IN RE: JOSE RIVERA, CITY OF CAMDEN POLICE DEPARTMENT.
DOCKET NO. A–5251–10T4
-- August 22, 2013
William H. Buckman Law Firm, attorneys for appellant (Surinder K. Aaggarwal, on the brief). Caryl M. Amana, Special Counsel for City of Camden, attorney for respondent City of Camden.Jeffrey S. Chiesa, Attorney General, attorney for respondent Civil Service Commission (Todd A. Wigder, Deputy Attorney General, statement in lieu of brief).
Jose Rivera, a former sergeant with the City of Camden Police Department, appeals from a final agency decision of the Civil Service Commission (the Commission) dated May 18, 2011, terminating his employment. We affirm.
On November 14, 2008, while employed by the Camden Police Department, Rivera submitted a urine analysis for a random police drug test, in accordance with Attorney General's Law Enforcement Drug Testing Policy. As part of the drug testing process, Rivera completed a drug testing medication information form in which he listed the prescription and non-prescription medication that he had taken in the last thirty days:
A. During the past 30 days I have taken the following medication prescribed by a physician:
Name of Medication
Date Last Taken
B. During the past 30 days, I have taken the following non-prescription medication (cough medicine, cold tablets, aspirin, diet medication, nutritional supplements, etc.)
Date Last Taken
The toxicology report dated February 2, 2009, stated that Rivera's urine sample was positive for amphetamine, a controlled dangerous substance. The report also noted that amphetamine was not listed on the medication form Rivera provided with his sample.
A preliminary notice of disciplinary action was issued to Rivera on February 10, 2009, charging him with a violation of Chapter 3, Rule 3.1.19 of the Rules and Regulations of the Camden Police Department, Disciplinary Code (the Code), which states “a member shall not use any narcotic, hallucinatory, stimulating or dangerous drug while on duty or off duty, unless prescribed by a physician for illness”; and a violation of Chapter 8, Rule 8.1.6(k) of the Code, “conduct unbecoming an employee in the public service.” The preliminary notice specified:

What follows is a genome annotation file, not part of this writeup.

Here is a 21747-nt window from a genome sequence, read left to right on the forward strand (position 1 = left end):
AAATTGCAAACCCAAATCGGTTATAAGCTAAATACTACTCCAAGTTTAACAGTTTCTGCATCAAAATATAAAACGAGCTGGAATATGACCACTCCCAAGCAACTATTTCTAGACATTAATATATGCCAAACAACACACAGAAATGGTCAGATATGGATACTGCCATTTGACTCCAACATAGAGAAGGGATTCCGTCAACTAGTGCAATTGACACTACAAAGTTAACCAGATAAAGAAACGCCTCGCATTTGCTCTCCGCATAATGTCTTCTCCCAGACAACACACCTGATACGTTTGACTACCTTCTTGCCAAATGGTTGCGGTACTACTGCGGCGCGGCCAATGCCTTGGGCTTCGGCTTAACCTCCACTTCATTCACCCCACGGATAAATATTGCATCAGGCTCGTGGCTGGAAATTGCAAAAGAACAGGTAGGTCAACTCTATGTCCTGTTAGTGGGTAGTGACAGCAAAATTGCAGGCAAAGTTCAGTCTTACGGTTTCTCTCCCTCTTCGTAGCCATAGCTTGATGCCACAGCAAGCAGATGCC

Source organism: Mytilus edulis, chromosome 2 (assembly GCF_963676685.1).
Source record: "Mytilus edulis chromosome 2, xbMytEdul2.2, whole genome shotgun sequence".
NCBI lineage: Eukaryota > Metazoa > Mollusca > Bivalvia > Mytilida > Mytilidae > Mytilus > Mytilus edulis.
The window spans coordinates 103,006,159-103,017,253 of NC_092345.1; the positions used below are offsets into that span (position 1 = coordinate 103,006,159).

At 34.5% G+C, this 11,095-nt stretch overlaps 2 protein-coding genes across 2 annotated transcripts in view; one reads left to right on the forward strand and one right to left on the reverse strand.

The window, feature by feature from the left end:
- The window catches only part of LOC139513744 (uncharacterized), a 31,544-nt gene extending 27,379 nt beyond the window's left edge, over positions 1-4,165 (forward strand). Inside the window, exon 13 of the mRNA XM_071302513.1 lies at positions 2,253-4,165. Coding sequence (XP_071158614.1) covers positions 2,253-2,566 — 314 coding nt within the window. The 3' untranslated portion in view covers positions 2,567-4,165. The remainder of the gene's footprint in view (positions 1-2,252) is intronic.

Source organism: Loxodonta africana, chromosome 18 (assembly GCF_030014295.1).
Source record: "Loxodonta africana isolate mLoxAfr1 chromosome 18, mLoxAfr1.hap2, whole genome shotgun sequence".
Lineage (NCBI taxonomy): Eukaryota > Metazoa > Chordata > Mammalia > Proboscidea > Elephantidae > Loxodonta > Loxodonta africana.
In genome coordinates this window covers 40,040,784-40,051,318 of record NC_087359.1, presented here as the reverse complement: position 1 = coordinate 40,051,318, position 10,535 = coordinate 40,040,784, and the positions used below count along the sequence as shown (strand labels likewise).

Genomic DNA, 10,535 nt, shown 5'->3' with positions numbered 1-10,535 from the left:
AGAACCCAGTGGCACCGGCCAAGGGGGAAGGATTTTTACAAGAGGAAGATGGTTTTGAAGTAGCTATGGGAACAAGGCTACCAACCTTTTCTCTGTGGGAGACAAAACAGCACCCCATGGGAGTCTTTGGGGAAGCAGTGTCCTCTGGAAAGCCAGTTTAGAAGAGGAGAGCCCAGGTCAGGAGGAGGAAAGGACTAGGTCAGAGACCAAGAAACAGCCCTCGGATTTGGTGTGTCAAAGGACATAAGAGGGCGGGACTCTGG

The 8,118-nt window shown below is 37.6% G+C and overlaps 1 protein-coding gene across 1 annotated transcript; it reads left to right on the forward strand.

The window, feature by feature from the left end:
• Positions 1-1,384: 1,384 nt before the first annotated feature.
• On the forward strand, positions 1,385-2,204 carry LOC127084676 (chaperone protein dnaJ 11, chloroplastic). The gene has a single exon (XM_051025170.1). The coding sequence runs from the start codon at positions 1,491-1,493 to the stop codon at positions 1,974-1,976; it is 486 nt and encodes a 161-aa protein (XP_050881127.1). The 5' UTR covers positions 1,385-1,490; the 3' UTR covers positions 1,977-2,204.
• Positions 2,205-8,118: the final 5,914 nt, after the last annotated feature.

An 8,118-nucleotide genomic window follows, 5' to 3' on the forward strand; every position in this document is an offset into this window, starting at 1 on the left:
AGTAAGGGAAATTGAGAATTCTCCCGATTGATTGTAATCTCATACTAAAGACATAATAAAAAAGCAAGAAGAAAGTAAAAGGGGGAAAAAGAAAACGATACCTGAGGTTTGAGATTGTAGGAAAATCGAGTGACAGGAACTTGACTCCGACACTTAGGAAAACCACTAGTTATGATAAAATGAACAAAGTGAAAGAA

On November 14, 2008, Camden Police Sergeant Jose Rivera # 648, a twenty-year veteran of the department, while assigned to central, did submit a urine specimen, based upon mandatory random police drug testing, ordered by the Camden County Prosecutor's Office, which subsequently proved positive for amphetamine. The egregious conduct of Sergeant Jose Rivera clearly indicates an absence of discipline and good judgment, which negatively reflects upon all members of the Camden City Police Department and severely compromises the public's trust in law enforcement.
Rivera was suspended without pay effective February 10, 2009. A subsequent laboratory report dated March 17, 2009, identified Fenproporex, a controlled dangerous substance, and Fluoxetine, a prescription drug, in the sample.
In a report dated June 30, 2009, Dr. Pieter Cohen stated that Rivera used “compound diet pills from Brazil” from July or August 2008 through November 2008, and his weight went from 250 pounds to 220 pounds. The doctor also stated, “There's a misunderstanding about the benign nature of these pills in the Brazilian community and people share them readily and pass them along because they do lead to weight loss. Neither his wife nor [Rivera] would have known there was an amphetamine in these pills, and were very surprised by the urine tox screen result.” In a letter dated November 23, 2009, Dr. Cohen explained that “Fenproporex is a prescription medication in Brazil but not available in the U.S.” and “[w]hen consumed, some Fenproporex is converted to amphetamine which leads to the positive urine test.”